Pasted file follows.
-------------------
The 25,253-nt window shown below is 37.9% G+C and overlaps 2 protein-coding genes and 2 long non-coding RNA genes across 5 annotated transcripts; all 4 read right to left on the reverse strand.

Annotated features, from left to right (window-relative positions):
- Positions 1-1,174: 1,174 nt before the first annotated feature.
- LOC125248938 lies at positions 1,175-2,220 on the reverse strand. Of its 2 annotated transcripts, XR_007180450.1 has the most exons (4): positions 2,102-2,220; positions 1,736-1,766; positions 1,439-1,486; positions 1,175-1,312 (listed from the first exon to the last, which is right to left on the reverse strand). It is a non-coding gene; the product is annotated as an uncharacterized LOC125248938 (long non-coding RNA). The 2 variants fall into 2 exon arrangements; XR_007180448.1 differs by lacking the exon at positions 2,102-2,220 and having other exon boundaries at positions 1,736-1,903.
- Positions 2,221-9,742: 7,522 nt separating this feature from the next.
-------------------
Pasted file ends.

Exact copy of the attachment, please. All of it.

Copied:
The 25,253-nt window shown below is 37.9% G+C and overlaps 2 protein-coding genes and 2 long non-coding RNA genes across 5 annotated transcripts; all 4 read right to left on the reverse strand.

Annotated features, from left to right (window-relative positions):
- Positions 1-1,174: 1,174 nt before the first annotated feature.
- LOC125248938 lies at positions 1,175-2,220 on the reverse strand. Of its 2 annotated transcripts, XR_007180450.1 has the most exons (4): positions 2,102-2,220; positions 1,736-1,766; positions 1,439-1,486; positions 1,175-1,312 (listed from the first exon to the last, which is right to left on the reverse strand). It is a non-coding gene; the product is annotated as an uncharacterized LOC125248938 (long non-coding RNA). The 2 variants fall into 2 exon arrangements; XR_007180448.1 differs by lacking the exon at positions 2,102-2,220 and having other exon boundaries at positions 1,736-1,903.
- Positions 2,221-9,742: 7,522 nt separating this feature from the next.